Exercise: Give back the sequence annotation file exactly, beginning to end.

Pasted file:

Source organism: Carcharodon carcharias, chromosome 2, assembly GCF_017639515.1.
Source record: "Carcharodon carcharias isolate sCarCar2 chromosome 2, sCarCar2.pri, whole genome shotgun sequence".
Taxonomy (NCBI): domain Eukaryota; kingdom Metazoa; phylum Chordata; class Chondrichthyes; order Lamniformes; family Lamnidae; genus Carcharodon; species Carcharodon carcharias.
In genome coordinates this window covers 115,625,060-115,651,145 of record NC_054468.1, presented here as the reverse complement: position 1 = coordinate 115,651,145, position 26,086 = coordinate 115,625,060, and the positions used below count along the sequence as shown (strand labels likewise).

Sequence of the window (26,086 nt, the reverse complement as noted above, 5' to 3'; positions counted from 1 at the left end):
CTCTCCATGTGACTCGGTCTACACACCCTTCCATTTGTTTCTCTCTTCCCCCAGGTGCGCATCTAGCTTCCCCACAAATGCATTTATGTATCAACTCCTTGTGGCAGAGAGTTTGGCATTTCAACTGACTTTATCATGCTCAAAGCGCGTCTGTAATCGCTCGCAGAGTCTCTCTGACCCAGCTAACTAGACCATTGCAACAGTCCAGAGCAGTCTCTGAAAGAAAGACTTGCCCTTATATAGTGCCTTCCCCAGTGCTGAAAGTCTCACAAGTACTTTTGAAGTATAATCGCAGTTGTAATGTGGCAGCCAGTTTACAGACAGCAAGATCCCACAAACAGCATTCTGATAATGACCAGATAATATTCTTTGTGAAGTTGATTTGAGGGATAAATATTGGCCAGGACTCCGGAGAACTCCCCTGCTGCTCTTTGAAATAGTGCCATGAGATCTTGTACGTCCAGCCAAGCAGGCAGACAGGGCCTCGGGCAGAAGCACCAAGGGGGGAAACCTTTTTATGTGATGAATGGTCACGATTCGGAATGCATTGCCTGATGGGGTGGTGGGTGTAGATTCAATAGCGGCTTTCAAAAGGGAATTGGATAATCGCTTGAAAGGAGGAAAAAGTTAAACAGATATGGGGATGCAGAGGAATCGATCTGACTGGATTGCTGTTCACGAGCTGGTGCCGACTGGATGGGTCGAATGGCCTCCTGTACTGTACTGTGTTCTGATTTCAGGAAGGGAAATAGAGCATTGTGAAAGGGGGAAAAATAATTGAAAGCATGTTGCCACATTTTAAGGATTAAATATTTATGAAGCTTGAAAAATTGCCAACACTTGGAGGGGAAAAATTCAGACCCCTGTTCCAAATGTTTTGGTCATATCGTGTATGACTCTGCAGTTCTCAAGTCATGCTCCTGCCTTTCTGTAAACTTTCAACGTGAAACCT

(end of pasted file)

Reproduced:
Source organism: Carcharodon carcharias, chromosome 2, assembly GCF_017639515.1.
Source record: "Carcharodon carcharias isolate sCarCar2 chromosome 2, sCarCar2.pri, whole genome shotgun sequence".
Taxonomy (NCBI): domain Eukaryota; kingdom Metazoa; phylum Chordata; class Chondrichthyes; order Lamniformes; family Lamnidae; genus Carcharodon; species Carcharodon carcharias.
In genome coordinates this window covers 115,625,060-115,651,145 of record NC_054468.1, presented here as the reverse complement: position 1 = coordinate 115,651,145, position 26,086 = coordinate 115,625,060, and the positions used below count along the sequence as shown (strand labels likewise).

Sequence of the window (26,086 nt, the reverse complement as noted above, 5' to 3'; positions counted from 1 at the left end):
CTCTCCATGTGACTCGGTCTACACACCCTTCCATTTGTTTCTCTCTTCCCCCAGGTGCGCATCTAGCTTCCCCACAAATGCATTTATGTATCAACTCCTTGTGGCAGAGAGTTTGGCATTTCAACTGACTTTATCATGCTCAAAGCGCGTCTGTAATCGCTCGCAGAGTCTCTCTGACCCAGCTAACTAGACCATTGCAACAGTCCAGAGCAGTCTCTGAAAGAAAGACTTGCCCTTATATAGTGCCTTCCCCAGTGCTGAAAGTCTCACAAGTACTTTTGAAGTATAATCGCAGTTGTAATGTGGCAGCCAGTTTACAGACAGCAAGATCCCACAAACAGCATTCTGATAATGACCAGATAATATTCTTTGTGAAGTTGATTTGAGGGATAAATATTGGCCAGGACTCCGGAGAACTCCCCTGCTGCTCTTTGAAATAGTGCCATGAGATCTTGTACGTCCAGCCAAGCAGGCAGACAGGGCCTCGGGCAGAAGCACCAAGGGGGGAAACCTTTTTATGTGATGAATGGTCACGATTCGGAATGCATTGCCTGATGGGGTGGTGGGTGTAGATTCAATAGCGGCTTTCAAAAGGGAATTGGATAATCGCTTGAAAGGAGGAAAAAGTTAAACAGATATGGGGATGCAGAGGAATCGATCTGACTGGATTGCTGTTCACGAGCTGGTGCCGACTGGATGGGTCGAATGGCCTCCTGTACTGTACTGTGTTCTGATTTCAGGAAGGGAAATAGAGCATTGTGAAAGGGGGAAAAATAATTGAAAGCATGTTGCCACATTTTAAGGATTAAATATTTATGAAGCTTGAAAAATTGCCAACACTTGGAGGGGAAAAATTCAGACCCCTGTTCCAAATGTTTTGGTCATATCGTGTATGACTCTGCAGTTCTCAAGTCATGCTCCTGCCTTTCTGTAAACTTTCAACGTGAAACCT